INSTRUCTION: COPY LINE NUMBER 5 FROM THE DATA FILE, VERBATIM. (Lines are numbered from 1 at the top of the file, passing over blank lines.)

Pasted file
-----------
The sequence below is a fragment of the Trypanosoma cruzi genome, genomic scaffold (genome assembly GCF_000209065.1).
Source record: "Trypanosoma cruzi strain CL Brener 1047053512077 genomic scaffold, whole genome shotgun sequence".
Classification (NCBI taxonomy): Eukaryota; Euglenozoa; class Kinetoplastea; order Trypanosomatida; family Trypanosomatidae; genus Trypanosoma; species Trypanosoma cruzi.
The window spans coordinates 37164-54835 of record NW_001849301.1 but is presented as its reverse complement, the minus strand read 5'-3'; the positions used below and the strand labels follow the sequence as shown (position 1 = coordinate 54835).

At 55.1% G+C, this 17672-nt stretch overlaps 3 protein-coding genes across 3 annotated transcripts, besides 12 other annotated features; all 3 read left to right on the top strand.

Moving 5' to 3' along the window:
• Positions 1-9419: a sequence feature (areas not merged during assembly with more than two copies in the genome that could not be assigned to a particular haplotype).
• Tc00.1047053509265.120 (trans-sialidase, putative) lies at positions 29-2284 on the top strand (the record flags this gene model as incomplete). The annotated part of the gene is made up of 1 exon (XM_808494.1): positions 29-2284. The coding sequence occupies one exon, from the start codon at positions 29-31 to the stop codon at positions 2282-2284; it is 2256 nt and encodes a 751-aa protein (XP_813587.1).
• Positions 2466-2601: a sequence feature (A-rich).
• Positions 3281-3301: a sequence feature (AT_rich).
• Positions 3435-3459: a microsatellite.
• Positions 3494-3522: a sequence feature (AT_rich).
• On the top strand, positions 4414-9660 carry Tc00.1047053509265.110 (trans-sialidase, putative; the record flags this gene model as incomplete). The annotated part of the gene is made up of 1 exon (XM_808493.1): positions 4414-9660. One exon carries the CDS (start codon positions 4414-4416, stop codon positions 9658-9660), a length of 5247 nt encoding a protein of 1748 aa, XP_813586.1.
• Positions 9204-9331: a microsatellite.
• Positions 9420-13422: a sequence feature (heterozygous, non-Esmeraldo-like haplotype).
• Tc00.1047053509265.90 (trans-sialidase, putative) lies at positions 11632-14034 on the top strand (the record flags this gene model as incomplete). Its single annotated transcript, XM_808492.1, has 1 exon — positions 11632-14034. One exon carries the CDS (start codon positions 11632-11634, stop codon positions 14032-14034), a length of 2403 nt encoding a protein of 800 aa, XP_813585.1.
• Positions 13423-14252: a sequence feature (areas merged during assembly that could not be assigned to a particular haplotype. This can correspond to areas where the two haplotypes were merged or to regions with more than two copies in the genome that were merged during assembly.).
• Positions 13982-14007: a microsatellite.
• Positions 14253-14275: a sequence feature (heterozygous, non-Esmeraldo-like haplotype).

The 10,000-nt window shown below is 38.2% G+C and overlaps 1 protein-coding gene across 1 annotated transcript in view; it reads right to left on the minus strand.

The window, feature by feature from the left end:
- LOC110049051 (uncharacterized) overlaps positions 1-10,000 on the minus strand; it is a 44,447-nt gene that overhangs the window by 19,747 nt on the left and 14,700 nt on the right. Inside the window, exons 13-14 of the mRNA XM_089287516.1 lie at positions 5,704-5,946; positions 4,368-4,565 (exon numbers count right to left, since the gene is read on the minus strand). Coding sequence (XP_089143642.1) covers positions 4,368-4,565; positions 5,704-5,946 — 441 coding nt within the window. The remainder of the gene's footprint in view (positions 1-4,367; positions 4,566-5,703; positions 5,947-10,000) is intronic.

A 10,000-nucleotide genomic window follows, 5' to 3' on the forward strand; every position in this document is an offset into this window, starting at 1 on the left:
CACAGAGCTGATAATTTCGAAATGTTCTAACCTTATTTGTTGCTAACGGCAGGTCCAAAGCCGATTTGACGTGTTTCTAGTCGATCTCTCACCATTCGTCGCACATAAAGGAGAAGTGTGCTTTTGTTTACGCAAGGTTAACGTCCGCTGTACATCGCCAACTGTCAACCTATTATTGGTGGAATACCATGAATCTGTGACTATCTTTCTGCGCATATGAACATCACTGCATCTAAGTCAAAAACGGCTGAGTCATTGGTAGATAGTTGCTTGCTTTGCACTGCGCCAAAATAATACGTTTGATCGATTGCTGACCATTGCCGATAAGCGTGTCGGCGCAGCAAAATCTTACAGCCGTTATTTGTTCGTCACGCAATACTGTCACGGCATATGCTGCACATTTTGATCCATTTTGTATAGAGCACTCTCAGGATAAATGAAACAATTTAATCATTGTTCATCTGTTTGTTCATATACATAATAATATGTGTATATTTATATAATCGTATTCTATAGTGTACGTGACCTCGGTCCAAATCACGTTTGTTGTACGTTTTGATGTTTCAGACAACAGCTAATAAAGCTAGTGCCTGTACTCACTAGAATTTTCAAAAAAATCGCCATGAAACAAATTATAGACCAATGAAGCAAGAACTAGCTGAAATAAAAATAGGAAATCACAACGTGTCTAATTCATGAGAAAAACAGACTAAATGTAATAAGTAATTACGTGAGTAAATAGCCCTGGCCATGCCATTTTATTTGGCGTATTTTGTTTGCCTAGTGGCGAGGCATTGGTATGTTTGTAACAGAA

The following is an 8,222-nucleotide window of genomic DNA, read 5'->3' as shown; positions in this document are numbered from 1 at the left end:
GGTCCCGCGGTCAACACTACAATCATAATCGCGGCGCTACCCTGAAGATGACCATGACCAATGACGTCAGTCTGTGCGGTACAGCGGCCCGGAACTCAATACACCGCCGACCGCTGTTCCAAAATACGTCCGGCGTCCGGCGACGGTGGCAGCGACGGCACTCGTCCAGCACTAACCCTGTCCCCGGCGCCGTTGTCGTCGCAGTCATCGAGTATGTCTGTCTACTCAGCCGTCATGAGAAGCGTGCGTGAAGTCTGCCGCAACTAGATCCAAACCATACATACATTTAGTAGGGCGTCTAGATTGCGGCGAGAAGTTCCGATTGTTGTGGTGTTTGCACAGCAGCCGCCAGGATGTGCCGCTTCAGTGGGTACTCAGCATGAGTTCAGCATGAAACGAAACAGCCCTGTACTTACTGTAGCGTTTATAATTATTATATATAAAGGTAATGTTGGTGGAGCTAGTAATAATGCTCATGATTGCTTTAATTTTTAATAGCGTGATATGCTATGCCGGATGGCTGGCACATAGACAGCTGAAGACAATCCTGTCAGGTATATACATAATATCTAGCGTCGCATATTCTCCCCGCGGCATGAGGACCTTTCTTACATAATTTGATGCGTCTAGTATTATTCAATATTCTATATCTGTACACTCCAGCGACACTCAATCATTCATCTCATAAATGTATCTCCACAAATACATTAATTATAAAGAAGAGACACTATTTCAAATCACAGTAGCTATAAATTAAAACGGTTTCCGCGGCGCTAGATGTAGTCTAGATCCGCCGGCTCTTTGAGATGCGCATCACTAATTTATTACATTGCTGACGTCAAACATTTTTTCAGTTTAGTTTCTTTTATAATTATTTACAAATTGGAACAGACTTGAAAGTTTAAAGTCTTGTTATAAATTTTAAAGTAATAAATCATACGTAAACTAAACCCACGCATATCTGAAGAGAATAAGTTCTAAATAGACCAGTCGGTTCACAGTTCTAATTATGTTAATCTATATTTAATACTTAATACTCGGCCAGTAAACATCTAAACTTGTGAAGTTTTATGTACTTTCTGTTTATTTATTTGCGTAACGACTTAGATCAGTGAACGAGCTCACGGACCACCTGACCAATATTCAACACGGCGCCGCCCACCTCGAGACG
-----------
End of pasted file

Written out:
At 55.1% G+C, this 17672-nt stretch overlaps 3 protein-coding genes across 3 annotated transcripts, besides 12 other annotated features; all 3 read left to right on the top strand.